- a bushy composite plant, Chrysanthemum parthenium, bearing small white flowers, formerly used as a remedy for fever and headache.
Origin of feverfew
Examples from the Web for feverfew
There is some flower here that the pompous Feverfew doesn't care to associate with.Old-Time Gardens
Alice Morse Earle
So says I, 'You may go down on your four bones to feverfew.'The Cloister and the Hearth
Let her boil burnet, mugwort, feverfew and vervain in all her broths.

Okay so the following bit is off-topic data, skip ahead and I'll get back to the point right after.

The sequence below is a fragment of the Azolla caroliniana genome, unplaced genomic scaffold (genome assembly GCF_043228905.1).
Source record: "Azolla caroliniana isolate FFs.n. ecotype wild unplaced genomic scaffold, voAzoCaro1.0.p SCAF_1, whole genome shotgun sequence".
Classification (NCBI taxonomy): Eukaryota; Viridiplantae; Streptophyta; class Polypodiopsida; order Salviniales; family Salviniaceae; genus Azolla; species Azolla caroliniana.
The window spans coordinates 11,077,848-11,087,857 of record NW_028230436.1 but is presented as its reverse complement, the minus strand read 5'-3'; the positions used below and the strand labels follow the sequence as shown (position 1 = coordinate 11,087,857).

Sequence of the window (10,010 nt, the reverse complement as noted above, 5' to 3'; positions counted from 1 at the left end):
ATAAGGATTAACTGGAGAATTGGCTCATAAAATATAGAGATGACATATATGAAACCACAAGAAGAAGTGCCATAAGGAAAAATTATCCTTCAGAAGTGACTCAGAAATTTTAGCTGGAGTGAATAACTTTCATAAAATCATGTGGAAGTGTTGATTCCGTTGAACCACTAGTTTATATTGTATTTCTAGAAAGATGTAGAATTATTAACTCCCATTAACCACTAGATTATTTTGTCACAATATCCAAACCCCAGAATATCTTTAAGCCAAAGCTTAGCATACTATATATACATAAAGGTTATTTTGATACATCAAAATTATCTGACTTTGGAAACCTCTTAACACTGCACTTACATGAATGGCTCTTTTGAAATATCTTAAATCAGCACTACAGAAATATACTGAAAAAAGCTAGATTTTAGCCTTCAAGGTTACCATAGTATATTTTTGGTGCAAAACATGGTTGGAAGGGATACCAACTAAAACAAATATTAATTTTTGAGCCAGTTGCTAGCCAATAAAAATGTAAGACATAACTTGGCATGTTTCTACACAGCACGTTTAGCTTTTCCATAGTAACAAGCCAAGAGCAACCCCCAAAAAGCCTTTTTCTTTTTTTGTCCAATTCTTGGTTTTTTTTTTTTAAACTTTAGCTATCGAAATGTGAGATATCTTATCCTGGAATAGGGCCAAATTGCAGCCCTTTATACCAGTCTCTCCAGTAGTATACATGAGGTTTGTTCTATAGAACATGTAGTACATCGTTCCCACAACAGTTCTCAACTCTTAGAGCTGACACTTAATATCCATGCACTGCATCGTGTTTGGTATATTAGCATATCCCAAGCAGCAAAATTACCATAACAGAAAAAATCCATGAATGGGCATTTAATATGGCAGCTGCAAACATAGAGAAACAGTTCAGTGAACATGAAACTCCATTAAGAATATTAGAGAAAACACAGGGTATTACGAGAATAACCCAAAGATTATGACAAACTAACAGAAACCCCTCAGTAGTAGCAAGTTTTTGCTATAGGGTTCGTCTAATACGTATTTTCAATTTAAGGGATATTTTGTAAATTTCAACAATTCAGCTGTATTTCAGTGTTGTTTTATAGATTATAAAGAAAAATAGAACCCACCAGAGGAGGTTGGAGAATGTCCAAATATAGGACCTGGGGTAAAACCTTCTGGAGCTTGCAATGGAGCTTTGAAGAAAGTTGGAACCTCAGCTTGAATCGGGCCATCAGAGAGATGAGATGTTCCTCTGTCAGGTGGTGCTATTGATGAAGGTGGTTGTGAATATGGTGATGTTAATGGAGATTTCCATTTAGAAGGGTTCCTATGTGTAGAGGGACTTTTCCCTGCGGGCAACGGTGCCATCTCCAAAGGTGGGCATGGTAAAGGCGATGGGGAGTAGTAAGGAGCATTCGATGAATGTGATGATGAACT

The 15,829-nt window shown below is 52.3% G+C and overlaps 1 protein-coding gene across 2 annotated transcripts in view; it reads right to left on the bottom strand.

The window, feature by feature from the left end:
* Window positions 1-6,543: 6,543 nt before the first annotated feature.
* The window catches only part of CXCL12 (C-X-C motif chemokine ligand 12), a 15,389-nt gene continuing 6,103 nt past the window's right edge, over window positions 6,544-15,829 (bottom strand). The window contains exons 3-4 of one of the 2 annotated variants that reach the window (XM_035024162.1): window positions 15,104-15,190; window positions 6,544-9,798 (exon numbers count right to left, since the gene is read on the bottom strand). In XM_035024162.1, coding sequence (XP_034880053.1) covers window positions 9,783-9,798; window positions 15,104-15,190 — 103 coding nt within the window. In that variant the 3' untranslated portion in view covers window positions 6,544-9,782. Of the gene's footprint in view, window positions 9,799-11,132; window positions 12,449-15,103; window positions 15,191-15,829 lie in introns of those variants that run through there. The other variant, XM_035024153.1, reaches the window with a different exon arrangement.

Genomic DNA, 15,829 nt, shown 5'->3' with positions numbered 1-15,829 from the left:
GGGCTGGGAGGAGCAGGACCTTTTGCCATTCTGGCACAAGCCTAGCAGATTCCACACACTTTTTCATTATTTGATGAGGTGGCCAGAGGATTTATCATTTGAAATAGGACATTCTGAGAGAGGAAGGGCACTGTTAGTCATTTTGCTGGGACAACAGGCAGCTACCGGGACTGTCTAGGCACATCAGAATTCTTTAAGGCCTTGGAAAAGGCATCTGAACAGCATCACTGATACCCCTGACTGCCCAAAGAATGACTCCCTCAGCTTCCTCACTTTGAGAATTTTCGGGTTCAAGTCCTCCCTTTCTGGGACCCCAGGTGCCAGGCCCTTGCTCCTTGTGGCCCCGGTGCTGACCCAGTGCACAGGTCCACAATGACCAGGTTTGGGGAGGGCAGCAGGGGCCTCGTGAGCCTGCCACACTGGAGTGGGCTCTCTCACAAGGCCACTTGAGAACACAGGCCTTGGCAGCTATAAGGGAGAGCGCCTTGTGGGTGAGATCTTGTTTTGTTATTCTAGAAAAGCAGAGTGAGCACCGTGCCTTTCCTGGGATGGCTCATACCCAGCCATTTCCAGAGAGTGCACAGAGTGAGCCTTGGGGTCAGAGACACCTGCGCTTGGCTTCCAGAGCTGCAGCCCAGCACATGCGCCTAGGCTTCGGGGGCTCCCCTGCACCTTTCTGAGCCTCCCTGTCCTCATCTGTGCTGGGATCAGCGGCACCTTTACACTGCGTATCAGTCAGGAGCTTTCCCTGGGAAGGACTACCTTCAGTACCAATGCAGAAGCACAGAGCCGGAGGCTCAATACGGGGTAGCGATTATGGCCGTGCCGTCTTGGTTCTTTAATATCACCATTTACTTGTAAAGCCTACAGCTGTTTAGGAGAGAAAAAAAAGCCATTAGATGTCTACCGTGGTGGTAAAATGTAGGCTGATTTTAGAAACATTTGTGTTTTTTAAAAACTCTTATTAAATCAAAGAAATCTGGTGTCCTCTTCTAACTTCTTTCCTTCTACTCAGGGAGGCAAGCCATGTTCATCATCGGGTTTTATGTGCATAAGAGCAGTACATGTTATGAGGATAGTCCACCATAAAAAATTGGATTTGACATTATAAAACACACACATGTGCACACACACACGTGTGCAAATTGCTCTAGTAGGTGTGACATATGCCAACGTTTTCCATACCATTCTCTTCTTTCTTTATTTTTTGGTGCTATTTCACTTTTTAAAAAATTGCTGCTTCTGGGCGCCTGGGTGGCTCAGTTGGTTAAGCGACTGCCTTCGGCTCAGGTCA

The little, low-growing yellow-foliaged Feverfew, called Golden Feather, is used extensively for edging and design beds.The Practical Garden-Book
C. E. Hunn
They sat down on the sour stony land among the rag-wort and teazles and feverfew.Plashers Mead
- a bushy European strong-scented perennial plant, Tanacetum parthenium, with white flower heads, formerly used medicinally: family Asteraceae (composites)
Word Origin and History for feverfew
Old English feferfuge, from Late Latin febrifugia, from Latin febris "fever" (see fever) + fugare "put to flight;" so called for its medical usage. The modern English word probably is from an Anglo-French source.